WeWork Relaunches Its Accelerator Program WeWork Labs

wework-labs-205-hudson
205 Hudson, New York City: Home of the first newly relaunched WeWork Labs.
  • In 2011 WeWork ran an accelerator-like program, WeWork Labs, which was left unattended while the company focused on building its portfolio.
  • This week, the program has been relaunched in New York City with plans to open a further 27 labs in 2018.
  • WeWork Labs hopes to provide access to a “great educational network” for startups.

Over the past few years, WeWork has constantly been a source of news across the world. The coworking giant has grown exponentially, boasting today 212 locations in over 66 cities; it has also raised an astounding amount of money, taken its valuation to over US$20bn, acquired several companies including MeetUp, Flatiron School, and Wavegarden; launched a coliving business, launched a workplace management service, and entered the fitness industry.

As is the case with various startups, fast growth can sometimes come at a price. WeWork is no exception. Last year, WeWork seemed to be unable to control its own rapid growth, which led the company to have issues with employee satisfaction. But even before that, the coworking company had to make some strategic sacrifices in order to succeed and keep its focus.

In its early days (2011), before the multi-billion dollar valuation and the aggressive growth across global markets, WeWork used to run an accelerator-like program, WeWork Labs, which proved a successful program. However, as the company took off and started to add locations at a rapid rate, WeWork Labs was left unattended.

This week, WeWork announced it is relaunching the program, with 27 spaces secured in 16 markets for 2018, according to TechCrunch. WeWork Labs will reopen in WeWork’s new building in 205 Hudson in New York City, and the program will be run by Roee Adler, Chief Product Officer at WeWork.

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Adler envisions Labs as a “long-term partnership with creators, one where they can join us (WeWork) at any stage of the startup process.” The program, according to Adler, is designed to be tailored to each startup’s individual needs and to provide them with the right tools to launch and grow their business; it’s also customized to the geographic location of each startup.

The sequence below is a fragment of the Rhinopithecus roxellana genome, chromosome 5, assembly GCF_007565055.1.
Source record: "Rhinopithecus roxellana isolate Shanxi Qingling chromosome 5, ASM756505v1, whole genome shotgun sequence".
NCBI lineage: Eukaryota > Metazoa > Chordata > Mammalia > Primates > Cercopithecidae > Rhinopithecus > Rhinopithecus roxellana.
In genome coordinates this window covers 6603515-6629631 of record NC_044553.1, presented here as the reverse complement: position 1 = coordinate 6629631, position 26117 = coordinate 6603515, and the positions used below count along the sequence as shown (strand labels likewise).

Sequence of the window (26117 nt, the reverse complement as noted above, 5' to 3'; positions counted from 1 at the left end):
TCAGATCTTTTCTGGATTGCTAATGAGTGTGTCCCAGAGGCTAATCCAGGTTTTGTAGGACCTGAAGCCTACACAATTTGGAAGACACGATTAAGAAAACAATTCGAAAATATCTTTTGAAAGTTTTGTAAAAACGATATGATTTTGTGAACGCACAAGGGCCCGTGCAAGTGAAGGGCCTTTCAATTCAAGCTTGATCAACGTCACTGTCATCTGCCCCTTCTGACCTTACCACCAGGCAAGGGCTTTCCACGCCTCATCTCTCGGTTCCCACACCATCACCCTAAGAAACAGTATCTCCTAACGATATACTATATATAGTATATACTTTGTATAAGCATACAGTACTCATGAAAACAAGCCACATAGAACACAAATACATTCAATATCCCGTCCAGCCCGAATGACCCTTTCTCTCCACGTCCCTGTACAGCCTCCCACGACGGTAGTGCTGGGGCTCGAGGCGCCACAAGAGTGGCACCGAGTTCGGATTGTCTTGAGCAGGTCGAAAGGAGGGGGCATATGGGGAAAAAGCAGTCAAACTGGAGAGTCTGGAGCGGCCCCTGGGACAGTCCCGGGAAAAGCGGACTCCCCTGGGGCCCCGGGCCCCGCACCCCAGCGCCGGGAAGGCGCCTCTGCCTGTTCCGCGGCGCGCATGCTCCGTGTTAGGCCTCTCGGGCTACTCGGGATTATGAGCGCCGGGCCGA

While there are no exact details of the program, WeWork Labs hopes to provide access to a “great educational network”. TechCrunch reported that Flatiron School, which was acquired by WeWork late last year (2017), “is currently working to build a portfolio of courses for new members, including accounting, finance and marketing classes.” Additionally, the program will offer mentorship, one-on-one sessions with experts, group sessions, lectures, conferences, and the like.

In order to grow the program and its reach, WeWork is hoping that all of its members, across markets and regions, will play an active role in WeWork Labs, either as vendors, mentors, or collaborators. WeWork is also planning on partnering with different accelerators and incubators.

“Incubator and accelerator programs are doing inspiring work, and we’re partnering with them in lots of different ways.

“But the truth is that not everybody can access these programs. There are many barriers to entry, including the fact that many startups aren’t far enough along yet. Our plan is to be there for them at the very earliest stages — before they’ve hired a first employee or drawn up a business plan. We can even help them prepare for an incubator or accelerator program, if that’s their plan,” Adler wrote on a recent blog post.

WeWork is also hoping to bring the program to startups all over the world, launching Labs in its upcoming locations in Delhi, Shanghai, Seoul, and Rio de Janeiro.